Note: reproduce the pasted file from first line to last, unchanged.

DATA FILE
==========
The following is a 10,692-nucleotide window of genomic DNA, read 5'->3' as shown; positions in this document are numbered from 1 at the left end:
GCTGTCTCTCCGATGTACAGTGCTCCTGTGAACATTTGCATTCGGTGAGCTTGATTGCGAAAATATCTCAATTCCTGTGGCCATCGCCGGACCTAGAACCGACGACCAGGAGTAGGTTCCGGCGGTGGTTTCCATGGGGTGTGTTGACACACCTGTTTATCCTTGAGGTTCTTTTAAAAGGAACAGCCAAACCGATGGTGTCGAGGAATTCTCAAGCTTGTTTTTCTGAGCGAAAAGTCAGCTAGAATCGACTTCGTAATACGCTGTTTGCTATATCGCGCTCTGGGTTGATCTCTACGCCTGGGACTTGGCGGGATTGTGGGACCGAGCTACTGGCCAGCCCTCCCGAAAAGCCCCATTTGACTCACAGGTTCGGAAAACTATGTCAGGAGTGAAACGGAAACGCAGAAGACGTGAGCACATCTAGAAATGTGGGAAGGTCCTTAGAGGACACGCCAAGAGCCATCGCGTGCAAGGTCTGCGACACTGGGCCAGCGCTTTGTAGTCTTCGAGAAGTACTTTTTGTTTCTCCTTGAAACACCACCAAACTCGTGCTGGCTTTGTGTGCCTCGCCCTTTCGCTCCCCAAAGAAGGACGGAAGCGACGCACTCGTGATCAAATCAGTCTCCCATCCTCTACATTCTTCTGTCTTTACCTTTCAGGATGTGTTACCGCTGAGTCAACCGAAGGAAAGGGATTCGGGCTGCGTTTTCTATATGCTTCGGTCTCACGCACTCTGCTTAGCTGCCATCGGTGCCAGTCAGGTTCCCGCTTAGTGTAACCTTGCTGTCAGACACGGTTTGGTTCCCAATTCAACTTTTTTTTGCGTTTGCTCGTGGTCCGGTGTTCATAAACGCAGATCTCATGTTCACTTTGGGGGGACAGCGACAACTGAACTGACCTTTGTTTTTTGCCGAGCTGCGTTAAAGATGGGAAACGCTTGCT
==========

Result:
The following is a 10,692-nucleotide window of genomic DNA, read 5'->3' as shown; positions in this document are numbered from 1 at the left end:
GCTGTCTCTCCGATGTACAGTGCTCCTGTGAACATTTGCATTCGGTGAGCTTGATTGCGAAAATATCTCAATTCCTGTGGCCATCGCCGGACCTAGAACCGACGACCAGGAGTAGGTTCCGGCGGTGGTTTCCATGGGGTGTGTTGACACACCTGTTTATCCTTGAGGTTCTTTTAAAAGGAACAGCCAAACCGATGGTGTCGAGGAATTCTCAAGCTTGTTTTTCTGAGCGAAAAGTCAGCTAGAATCGACTTCGTAATACGCTGTTTGCTATATCGCGCTCTGGGTTGATCTCTACGCCTGGGACTTGGCGGGATTGTGGGACCGAGCTACTGGCCAGCCCTCCCGAAAAGCCCCATTTGACTCACAGGTTCGGAAAACTATGTCAGGAGTGAAACGGAAACGCAGAAGACGTGAGCACATCTAGAAATGTGGGAAGGTCCTTAGAGGACACGCCAAGAGCCATCGCGTGCAAGGTCTGCGACACTGGGCCAGCGCTTTGTAGTCTTCGAGAAGTACTTTTTGTTTCTCCTTGAAACACCACCAAACTCGTGCTGGCTTTGTGTGCCTCGCCCTTTCGCTCCCCAAAGAAGGACGGAAGCGACGCACTCGTGATCAAATCAGTCTCCCATCCTCTACATTCTTCTGTCTTTACCTTTCAGGATGTGTTACCGCTGAGTCAACCGAAGGAAAGGGATTCGGGCTGCGTTTTCTATATGCTTCGGTCTCACGCACTCTGCTTAGCTGCCATCGGTGCCAGTCAGGTTCCCGCTTAGTGTAACCTTGCTGTCAGACACGGTTTGGTTCCCAATTCAACTTTTTTTTGCGTTTGCTCGTGGTCCGGTGTTCATAAACGCAGATCTCATGTTCACTTTGGGGGGACAGCGACAACTGAACTGACCTTTGTTTTTTGCCGAGCTGCGTTAAAGATGGGAAACGCTTGCT